The Bharatiya Janata Party will likely encounter a pushback as it seeks to recalibrate the dynamics of caste politics in India. The BJP hopes to achieve this through two instruments. The first is by establishing a new National Commission for Backward Classes and vesting in Parliament the power to decide whether a caste qualifies for reservation. Its second instrument is the recent Union cabinet’s decision to sub-categorise the Other Backward Classes, which enjoy 27% reservation in government jobs and educational institutions.

Sub-categorisation implies splitting the groups classified as Other Backward Classes in two or three categories. Each of these groups will then be apportioned a percentage of the 27% reservation. Thus, for instance, the Other Backward Classes can be divided into Extremely Backward Classes (Group A), More Backward Classes (Group B), and Backward Classes (Group C). The 27% can then be split into, say, 12% for Group A, 8% for Group B, and 6% for Group C.

Sub-categorisation is seen as sharing more equitably the pie reserved for the Other Backward Classes. (This term connotes a conglomeration of castes between the higher castes and Dalits.) Without it, the relatively better-off castes among the Other Backward Classes are said to corner the bulk of the 27% reservation set aside for them.

Political calculations

Yet, at the same time, sub-categorisation is also a weapon the BJP will wield to marginalise Backward Class leaders who are its principal rivals in the Hindi heartland. No doubt, sub-categorisation will have an impact in South India as well. But other than Karnataka, the BJP has yet to make deep inroads in the region. Its gains arising from sub-categorisation in the South will be limited.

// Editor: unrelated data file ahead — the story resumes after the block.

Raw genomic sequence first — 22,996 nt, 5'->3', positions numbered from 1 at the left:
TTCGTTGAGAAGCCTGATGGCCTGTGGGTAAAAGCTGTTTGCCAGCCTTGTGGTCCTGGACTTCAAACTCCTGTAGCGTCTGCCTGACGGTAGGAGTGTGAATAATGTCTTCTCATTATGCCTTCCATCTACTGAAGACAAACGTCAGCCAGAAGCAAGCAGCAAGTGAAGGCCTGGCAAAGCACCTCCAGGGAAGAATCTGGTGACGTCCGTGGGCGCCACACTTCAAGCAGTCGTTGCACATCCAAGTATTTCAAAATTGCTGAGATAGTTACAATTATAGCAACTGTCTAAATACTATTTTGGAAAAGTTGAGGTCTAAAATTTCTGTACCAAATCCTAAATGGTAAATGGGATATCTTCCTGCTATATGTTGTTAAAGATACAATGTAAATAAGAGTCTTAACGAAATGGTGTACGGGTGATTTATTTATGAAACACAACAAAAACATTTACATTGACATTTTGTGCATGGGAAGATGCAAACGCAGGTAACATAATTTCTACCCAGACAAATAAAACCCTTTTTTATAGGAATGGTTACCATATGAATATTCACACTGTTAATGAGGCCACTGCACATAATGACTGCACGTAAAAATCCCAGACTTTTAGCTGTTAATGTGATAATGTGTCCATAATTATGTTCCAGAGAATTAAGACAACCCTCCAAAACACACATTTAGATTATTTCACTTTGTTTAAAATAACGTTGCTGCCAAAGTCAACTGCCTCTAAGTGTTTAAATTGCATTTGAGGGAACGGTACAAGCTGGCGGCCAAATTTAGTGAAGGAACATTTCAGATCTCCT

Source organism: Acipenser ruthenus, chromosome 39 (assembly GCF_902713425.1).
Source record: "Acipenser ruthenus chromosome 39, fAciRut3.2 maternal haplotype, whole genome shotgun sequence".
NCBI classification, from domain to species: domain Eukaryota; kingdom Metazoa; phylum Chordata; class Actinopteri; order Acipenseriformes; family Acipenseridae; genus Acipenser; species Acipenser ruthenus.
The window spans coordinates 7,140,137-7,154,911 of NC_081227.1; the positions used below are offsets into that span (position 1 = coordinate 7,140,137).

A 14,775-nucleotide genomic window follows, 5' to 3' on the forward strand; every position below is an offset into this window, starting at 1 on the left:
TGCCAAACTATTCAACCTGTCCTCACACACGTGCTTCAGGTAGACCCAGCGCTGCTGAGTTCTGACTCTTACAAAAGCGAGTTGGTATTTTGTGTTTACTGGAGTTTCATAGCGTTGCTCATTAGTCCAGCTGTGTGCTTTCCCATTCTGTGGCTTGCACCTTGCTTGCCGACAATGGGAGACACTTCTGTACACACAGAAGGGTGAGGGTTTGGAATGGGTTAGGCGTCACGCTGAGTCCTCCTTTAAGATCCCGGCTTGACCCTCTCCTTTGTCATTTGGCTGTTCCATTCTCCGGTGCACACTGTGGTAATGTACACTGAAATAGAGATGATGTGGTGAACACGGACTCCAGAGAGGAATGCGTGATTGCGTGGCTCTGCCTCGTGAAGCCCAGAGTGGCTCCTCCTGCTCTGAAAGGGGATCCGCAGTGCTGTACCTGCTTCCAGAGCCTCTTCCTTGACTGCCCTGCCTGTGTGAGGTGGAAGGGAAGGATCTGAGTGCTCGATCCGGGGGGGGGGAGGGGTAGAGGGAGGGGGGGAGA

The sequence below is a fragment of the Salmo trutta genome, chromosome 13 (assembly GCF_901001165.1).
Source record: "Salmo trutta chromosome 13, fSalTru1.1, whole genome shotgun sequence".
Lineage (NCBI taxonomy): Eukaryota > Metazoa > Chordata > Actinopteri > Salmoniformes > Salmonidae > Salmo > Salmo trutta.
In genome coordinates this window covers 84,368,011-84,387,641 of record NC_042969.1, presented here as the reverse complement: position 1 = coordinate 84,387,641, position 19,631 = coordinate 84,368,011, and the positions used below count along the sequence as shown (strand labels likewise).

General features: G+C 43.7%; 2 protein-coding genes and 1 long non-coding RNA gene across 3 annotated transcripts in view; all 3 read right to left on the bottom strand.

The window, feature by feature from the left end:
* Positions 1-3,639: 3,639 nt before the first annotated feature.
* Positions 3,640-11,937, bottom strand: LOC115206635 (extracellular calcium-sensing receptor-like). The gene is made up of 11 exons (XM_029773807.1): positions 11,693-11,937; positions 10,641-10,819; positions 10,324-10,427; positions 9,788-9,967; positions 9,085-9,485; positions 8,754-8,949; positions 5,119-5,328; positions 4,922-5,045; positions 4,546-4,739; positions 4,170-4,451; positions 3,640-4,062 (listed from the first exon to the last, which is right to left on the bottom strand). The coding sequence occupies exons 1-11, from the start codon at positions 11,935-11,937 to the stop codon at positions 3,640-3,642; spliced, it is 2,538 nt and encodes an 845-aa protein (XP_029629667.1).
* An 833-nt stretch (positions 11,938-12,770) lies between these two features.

By contrast, the BJP garnered tremendous support from the lower backward classes in the Uttar Pradesh Assembly polls earlier this year. The impending sub-categorisation is akin to thanking them, as it will lead to them competing among themselves, not with higher OBCs, for a fixed share of the reservation pie.

But sub-categorisation will also cause heartburn among, say, the Yadav, Kurmi, and Koeri communities. This is because once implemented, their share in the reservation pie will shrink dramatically. From this perspective, the higher OBCs will find themselves pitted against the lower OBCs, a throwback to what is popularly called the divide and rule policy.

The impending sub-categorisation is akin to thanking the lower OBCs for their support to the BJP during the Uttar Pradesh elections earlier this year. (Photo credit: AFP).

Fallout of sub-categorisation

The leaders belonging to higher OBCs might find the going tough. They and their castes will be seen to have milked reservation, to have become the haves of the Other Backward Classes. Deprived of the radical rhetoric of subaltern politics, they are likely to find that their catchment area to build support has shrunk.

For instance, former Uttar Pradesh Chief Minister Akhilesh Yadav will likely find the lower OBCs rebuff his overtures to them only because he is a Yadav. He could run the risk of getting reduced to just a Yadav leader, more so as upper castes did not vote for him in the Assembly elections in the state earlier this year even though they praised his development concerns.

To secure their future, the higher OBC leaders in the North are likely to seek to re-aggregate the OBCs that will inevitably get splintered and generate friction because of sub-categorisation. What will be their strategy in the countdown to the 2019 Lok Sabha elections? What could be their manifesto?